The Scaliger Tombs in Verona, Cangrande and Dante
The Scaliger Tombs (or Arche scaligere) in Verona are a funerary complex built by the Della Scala family, who ruled over the city between the 13th and the 14th century. While impressive as a whole, they include one monument that stands out for its magnificence: the one for Cangrande (1291-1329), the most important and famous member of this aristocratic dynasty.
Cangrande is portrayed on the top of his monument, in what has been described as the most beautiful equestrian statue in history (currently a copy, the original being kept at the Castelvecchio Museo).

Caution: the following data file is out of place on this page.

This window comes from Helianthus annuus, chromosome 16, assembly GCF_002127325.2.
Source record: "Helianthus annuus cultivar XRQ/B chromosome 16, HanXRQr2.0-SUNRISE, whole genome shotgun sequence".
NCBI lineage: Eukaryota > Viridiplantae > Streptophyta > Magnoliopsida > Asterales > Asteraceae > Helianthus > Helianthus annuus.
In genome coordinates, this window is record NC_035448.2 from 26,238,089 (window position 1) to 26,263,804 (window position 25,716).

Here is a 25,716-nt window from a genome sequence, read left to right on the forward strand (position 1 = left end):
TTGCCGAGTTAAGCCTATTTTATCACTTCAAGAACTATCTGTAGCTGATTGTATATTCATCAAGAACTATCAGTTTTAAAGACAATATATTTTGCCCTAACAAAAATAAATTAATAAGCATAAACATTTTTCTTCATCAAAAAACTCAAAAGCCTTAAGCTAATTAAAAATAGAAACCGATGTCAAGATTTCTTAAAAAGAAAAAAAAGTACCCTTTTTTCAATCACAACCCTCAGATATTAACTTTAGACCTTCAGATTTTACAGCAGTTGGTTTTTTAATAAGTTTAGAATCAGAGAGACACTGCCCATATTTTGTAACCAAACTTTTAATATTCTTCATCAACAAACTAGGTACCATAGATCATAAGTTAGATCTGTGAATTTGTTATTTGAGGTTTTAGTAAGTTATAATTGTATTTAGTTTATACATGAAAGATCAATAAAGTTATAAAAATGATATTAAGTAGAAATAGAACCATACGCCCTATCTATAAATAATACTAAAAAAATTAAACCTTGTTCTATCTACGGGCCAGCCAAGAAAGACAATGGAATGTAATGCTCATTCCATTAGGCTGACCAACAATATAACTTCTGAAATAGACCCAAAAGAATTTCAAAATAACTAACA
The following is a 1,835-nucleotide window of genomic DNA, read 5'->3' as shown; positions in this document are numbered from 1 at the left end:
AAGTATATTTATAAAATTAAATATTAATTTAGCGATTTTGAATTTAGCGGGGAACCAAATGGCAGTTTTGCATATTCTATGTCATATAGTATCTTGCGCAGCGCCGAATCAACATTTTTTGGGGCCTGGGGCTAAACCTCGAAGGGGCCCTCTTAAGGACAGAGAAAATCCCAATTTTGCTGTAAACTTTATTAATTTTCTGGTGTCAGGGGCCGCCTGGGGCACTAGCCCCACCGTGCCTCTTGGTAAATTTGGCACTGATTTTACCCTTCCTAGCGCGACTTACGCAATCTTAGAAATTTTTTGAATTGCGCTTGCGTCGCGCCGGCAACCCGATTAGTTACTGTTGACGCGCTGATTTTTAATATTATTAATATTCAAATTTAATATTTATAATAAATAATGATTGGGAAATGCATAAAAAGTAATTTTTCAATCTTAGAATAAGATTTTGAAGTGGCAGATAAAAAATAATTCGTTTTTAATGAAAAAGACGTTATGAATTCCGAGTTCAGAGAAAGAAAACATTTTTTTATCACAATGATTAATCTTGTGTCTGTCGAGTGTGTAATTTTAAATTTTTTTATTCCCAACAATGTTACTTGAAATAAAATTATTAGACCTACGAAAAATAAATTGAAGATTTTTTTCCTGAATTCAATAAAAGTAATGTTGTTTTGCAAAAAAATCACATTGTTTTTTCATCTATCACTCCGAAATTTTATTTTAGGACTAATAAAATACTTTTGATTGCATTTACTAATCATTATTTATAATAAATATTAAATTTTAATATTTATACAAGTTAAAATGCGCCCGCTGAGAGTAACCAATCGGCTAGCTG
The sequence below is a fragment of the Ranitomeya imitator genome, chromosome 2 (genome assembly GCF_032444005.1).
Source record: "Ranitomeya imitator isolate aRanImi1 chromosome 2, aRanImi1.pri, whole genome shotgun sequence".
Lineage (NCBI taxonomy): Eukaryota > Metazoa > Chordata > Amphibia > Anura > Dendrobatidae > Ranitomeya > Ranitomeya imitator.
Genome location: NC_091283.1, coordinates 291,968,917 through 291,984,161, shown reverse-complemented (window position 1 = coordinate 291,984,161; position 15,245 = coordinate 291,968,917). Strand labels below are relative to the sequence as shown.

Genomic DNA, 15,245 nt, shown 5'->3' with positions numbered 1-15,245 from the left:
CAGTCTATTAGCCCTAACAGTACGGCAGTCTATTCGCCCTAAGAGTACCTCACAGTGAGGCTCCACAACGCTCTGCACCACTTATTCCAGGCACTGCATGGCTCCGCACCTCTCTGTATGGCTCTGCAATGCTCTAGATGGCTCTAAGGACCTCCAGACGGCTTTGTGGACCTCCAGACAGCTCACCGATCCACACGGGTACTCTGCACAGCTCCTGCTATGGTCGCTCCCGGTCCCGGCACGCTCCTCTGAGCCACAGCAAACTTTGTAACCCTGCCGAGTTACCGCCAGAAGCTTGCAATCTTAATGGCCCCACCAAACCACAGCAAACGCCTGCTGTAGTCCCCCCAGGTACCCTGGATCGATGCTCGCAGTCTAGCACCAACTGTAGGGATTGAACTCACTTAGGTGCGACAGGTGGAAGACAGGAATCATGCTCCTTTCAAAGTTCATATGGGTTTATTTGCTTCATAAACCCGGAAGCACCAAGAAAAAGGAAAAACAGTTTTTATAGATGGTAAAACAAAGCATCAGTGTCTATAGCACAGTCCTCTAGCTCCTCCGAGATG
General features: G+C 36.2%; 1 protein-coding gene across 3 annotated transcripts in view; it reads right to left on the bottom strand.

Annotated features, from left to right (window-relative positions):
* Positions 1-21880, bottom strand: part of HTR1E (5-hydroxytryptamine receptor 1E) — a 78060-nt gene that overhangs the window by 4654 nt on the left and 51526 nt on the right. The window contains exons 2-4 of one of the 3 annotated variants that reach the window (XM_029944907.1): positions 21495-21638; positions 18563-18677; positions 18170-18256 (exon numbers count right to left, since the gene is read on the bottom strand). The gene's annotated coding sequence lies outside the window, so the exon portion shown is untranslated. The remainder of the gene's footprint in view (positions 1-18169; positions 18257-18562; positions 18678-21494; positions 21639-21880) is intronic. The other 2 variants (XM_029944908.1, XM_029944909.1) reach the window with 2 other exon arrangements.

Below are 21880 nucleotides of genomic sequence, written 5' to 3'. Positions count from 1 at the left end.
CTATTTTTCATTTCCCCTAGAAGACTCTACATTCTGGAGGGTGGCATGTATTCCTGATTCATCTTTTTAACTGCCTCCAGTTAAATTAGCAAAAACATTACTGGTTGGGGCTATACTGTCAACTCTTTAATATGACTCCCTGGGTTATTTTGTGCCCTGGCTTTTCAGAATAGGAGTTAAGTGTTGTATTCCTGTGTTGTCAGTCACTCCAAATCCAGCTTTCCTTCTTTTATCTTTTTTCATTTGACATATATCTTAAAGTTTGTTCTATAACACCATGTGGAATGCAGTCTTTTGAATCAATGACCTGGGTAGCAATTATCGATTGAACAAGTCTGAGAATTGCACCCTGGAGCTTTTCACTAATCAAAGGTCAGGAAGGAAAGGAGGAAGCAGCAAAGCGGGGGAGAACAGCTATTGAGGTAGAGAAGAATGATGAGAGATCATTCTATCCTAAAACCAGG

His figure is perhaps most famous thanks to Dante Alighieri – his guest between 1312 and 1318, during his exile from Florence – who mentioned him in his “Paradise” (and indeed apparently dedicated the whole book to his patron,
the magnificent and victorious lord of Verona):
So recognized shall his magnificence / Become hereafter, that his enemies / Will not have power to keep mute tongues about it.
In other words, according to the greatest of Italian poets, Cangrande’s fame was so great that not even his enemies could avoid acknowledging it.
The tombs for Mastino II (1308-1351) and Cansignorio della Scala (1340-1375) are also masterpieces of 14th-century Gothic art.
Have a look at these beautiful monuments, near the church of Santa Maria Antica.